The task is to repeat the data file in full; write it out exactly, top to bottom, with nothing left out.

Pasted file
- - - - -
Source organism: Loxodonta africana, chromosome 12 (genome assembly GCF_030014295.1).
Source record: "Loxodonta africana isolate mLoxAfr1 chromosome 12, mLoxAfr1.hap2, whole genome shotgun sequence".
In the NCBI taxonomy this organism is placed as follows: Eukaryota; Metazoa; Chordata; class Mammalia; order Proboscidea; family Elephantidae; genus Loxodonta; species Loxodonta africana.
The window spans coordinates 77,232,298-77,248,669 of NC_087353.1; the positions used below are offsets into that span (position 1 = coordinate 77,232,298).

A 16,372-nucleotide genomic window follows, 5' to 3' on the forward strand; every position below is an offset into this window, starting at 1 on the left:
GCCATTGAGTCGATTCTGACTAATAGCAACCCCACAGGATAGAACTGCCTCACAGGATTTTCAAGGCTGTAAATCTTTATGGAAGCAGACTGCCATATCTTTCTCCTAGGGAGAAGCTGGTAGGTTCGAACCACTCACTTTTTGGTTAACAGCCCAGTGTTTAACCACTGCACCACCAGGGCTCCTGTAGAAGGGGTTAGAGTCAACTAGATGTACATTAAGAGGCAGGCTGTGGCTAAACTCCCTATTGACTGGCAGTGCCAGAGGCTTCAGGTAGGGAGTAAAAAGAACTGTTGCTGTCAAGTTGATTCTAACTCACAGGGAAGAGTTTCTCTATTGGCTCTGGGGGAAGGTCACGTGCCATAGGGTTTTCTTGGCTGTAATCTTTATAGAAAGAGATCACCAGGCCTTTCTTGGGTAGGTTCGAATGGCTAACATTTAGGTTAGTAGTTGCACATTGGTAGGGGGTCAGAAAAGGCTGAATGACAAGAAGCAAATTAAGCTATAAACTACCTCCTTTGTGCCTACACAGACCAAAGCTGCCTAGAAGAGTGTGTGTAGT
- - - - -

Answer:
Source organism: Loxodonta africana, chromosome 12 (genome assembly GCF_030014295.1).
Source record: "Loxodonta africana isolate mLoxAfr1 chromosome 12, mLoxAfr1.hap2, whole genome shotgun sequence".
In the NCBI taxonomy this organism is placed as follows: Eukaryota; Metazoa; Chordata; class Mammalia; order Proboscidea; family Elephantidae; genus Loxodonta; species Loxodonta africana.
The window spans coordinates 77,232,298-77,248,669 of NC_087353.1; the positions used below are offsets into that span (position 1 = coordinate 77,232,298).

A 16,372-nucleotide genomic window follows, 5' to 3' on the forward strand; every position below is an offset into this window, starting at 1 on the left:
GCCATTGAGTCGATTCTGACTAATAGCAACCCCACAGGATAGAACTGCCTCACAGGATTTTCAAGGCTGTAAATCTTTATGGAAGCAGACTGCCATATCTTTCTCCTAGGGAGAAGCTGGTAGGTTCGAACCACTCACTTTTTGGTTAACAGCCCAGTGTTTAACCACTGCACCACCAGGGCTCCTGTAGAAGGGGTTAGAGTCAACTAGATGTACATTAAGAGGCAGGCTGTGGCTAAACTCCCTATTGACTGGCAGTGCCAGAGGCTTCAGGTAGGGAGTAAAAAGAACTGTTGCTGTCAAGTTGATTCTAACTCACAGGGAAGAGTTTCTCTATTGGCTCTGGGGGAAGGTCACGTGCCATAGGGTTTTCTTGGCTGTAATCTTTATAGAAAGAGATCACCAGGCCTTTCTTGGGTAGGTTCGAATGGCTAACATTTAGGTTAGTAGTTGCACATTGGTAGGGGGTCAGAAAAGGCTGAATGACAAGAAGCAAATTAAGCTATAAACTACCTCCTTTGTGCCTACACAGACCAAAGCTGCCTAGAAGAGTGTGTGTAGT